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North Korea’s Been Building Missiles With A Little Help From Their Chinese Neighbors

North Korea’s indigenous missile program is advancing rapidly, but it looks like they’ve had some help from their friends.

The North carried out around two dozen rocket and ballistic missile tests last year, and so far this year, it has launched at least seven. They are making progress, but it looks like the parts for their weapons are not originating in North Korea. Many of the essential components of North Korea’s ballistic missiles are foreign-made and were provided by companies operating out of China, reports the Washington Post.

(This first appeared in The Daily Caller here.)

North Korea launched an earth observation satellite into orbit in February of last year using an Unha-3 rocket, which some observers believe to be the predecessor of a potential North Korean intercontinental ballistic missile. The North attached explosives to the various stages of the rocket to prevent other countries from recovering the parts after separation; nonetheless, South Korea was able to recover enough parts to reconstruct the rocket.

Post-recovery analysis revealed that the parts were not indigenously produced; rather, they were foreign-sourced components provided by firms in China, a recent United Nations report concluded.

UN resolutions prohibit countries from exporting materials capable of being used to develop missiles and nuclear weapons to the North, which has threatened to use weapons of mass destruction against the U.S. and its allies on countless occasions.

More than 80 percent of all North Korean imports come from China, and while the Chinese government denies that its companies export illegal products, evidence suggests that this practice is not uncommon, especially in the border regions. For instance, an Institute for Science and International Security report revealed that Shenyang Machine Tools Company in Northeastern China sent banned products to North Korea, a country with which the company maintains close ties, as recently as late 2015.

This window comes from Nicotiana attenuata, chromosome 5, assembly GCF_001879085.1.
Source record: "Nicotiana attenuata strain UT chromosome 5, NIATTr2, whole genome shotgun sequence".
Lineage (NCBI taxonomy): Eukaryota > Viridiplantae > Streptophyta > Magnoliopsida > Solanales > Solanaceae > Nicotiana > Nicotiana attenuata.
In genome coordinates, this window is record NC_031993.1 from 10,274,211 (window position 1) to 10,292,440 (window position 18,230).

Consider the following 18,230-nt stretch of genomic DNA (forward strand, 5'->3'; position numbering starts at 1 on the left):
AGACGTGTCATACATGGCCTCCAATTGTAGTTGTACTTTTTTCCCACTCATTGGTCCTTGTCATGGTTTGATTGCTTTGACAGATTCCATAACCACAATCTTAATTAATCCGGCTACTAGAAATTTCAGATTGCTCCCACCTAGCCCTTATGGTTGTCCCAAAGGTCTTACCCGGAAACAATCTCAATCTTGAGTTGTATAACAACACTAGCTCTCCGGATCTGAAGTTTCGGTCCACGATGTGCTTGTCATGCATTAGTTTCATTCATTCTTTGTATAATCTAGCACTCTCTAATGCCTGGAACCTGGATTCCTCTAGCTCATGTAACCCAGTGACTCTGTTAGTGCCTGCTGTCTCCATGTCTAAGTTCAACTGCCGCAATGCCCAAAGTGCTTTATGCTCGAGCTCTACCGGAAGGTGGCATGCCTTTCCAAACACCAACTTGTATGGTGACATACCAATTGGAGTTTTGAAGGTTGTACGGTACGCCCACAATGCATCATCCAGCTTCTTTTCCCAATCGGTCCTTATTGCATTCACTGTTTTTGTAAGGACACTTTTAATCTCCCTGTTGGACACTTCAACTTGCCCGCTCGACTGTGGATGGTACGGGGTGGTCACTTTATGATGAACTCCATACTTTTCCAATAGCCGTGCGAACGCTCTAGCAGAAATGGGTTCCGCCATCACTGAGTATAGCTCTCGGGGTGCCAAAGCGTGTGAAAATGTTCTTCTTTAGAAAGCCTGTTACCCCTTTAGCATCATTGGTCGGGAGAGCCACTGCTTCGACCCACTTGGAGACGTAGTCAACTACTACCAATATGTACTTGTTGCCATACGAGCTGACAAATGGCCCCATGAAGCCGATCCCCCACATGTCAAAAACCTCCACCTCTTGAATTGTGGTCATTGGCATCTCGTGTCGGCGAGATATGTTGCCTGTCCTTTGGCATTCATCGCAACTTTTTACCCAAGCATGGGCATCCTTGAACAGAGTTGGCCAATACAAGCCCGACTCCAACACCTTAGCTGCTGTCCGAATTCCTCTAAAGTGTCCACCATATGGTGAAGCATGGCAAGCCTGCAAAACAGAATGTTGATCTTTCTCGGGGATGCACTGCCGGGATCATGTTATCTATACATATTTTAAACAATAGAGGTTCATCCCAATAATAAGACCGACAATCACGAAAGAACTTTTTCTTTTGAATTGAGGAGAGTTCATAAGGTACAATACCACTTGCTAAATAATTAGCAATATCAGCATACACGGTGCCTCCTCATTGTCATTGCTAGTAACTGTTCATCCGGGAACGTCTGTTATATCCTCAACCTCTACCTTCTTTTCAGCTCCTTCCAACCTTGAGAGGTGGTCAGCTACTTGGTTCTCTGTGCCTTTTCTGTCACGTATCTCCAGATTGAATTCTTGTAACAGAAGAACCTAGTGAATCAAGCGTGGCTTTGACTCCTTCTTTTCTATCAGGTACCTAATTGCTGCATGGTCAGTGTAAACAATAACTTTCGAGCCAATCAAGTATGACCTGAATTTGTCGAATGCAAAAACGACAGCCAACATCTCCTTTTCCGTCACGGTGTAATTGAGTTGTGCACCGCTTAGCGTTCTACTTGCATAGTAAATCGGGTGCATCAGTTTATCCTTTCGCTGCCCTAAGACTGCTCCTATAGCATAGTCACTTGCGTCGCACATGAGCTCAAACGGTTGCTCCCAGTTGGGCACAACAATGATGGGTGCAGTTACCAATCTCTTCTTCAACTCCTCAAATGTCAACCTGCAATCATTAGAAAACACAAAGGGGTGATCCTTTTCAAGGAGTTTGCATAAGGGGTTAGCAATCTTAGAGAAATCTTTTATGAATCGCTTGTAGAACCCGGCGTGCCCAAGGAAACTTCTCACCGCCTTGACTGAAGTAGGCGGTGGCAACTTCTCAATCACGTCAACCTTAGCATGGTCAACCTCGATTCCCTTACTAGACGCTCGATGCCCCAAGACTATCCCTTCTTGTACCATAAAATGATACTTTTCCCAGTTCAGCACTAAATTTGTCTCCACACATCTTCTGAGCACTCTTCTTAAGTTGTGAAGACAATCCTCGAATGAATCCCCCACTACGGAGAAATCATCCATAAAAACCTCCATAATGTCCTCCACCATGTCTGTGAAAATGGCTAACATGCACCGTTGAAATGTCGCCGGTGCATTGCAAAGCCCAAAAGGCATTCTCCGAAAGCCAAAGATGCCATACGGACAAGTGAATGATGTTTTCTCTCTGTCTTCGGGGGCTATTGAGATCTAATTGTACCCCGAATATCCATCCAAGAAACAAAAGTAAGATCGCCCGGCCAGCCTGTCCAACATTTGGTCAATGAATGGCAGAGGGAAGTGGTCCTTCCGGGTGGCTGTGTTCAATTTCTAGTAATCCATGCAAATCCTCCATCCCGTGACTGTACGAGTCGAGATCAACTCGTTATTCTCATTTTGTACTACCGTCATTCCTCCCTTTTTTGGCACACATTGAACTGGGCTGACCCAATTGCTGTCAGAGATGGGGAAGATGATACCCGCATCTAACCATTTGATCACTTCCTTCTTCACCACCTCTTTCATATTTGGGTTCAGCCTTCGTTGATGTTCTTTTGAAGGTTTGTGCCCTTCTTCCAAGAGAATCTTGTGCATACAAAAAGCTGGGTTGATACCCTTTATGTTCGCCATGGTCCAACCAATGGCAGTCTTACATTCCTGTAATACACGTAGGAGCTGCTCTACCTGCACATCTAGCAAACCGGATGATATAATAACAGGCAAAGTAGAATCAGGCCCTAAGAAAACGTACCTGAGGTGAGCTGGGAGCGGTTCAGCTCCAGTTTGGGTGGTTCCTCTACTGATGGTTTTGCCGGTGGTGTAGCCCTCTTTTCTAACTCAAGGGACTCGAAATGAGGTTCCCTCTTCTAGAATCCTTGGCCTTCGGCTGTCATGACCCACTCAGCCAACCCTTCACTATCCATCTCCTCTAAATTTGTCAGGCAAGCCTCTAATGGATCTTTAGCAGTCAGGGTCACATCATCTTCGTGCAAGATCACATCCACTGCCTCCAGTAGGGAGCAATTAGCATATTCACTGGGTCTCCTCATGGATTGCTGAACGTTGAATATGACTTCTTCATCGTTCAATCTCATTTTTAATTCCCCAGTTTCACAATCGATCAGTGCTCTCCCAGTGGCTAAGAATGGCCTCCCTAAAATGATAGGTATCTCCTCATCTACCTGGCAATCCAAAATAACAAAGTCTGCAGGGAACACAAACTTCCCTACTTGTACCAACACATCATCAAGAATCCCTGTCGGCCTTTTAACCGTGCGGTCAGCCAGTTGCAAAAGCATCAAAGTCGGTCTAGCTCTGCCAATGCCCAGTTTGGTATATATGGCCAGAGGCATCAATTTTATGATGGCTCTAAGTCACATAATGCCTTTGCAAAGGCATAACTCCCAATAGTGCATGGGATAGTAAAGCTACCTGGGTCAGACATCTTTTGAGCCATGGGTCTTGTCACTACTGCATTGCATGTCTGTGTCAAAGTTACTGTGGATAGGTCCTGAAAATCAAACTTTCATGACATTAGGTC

Chinese middlemen have also reportedly been moving Western products into the North. The products are sold to China on the condition that they not be shipped to North Korea, but Chinese companies have, at times, failed to uphold their end of the agreement.

Whether the Chinese government is complicit in this situation or is simply unwilling to properly address the issue remains unclear. For years, China has allegedly skirted UN resolutions and sanctions using loopholes. While a nuclear North Korea armed with sophisticated ballistic missiles is as undesirable for China as it is for the U.S., Beijing prefers the stability of the present status quo to the chaos that could result from regime collapse or war.

What is clear, experts told the Washington Post, is that the parts that have entered North Korea via China have allowed the impoverished and isolated regime to develop weapons that it might not have otherwise been able to do on their own.

China has, however, recently stepped up its efforts to rein in North Korea.

Last September, China arrested 11 corporate executives of Hongxiang Industrial Development Co., including founder Ma Xiaohong, for exporting dual-use products that can be used in the production of chemical weapons; however, Beijing pushed back when the U.S. sanctioned the company in a unilateral action.

China banned all shipments of coal — North Korea’s primary export — in February after Secretary of State Rex Tillerson called on China to “use all available tools” to rein in its neighbor, and just last week, as President Donald Trump was meeting with Chinese President Xi Jinping, China issued an order to its trading companies to return North Korean coal and turn away trade with North Korea.

Trump and Xi agreed to cooperate on the North Korea issue during a phone call Wednesday, but as such promises have gone unfulfilled in the past, only time will tell whether this time will be any different.

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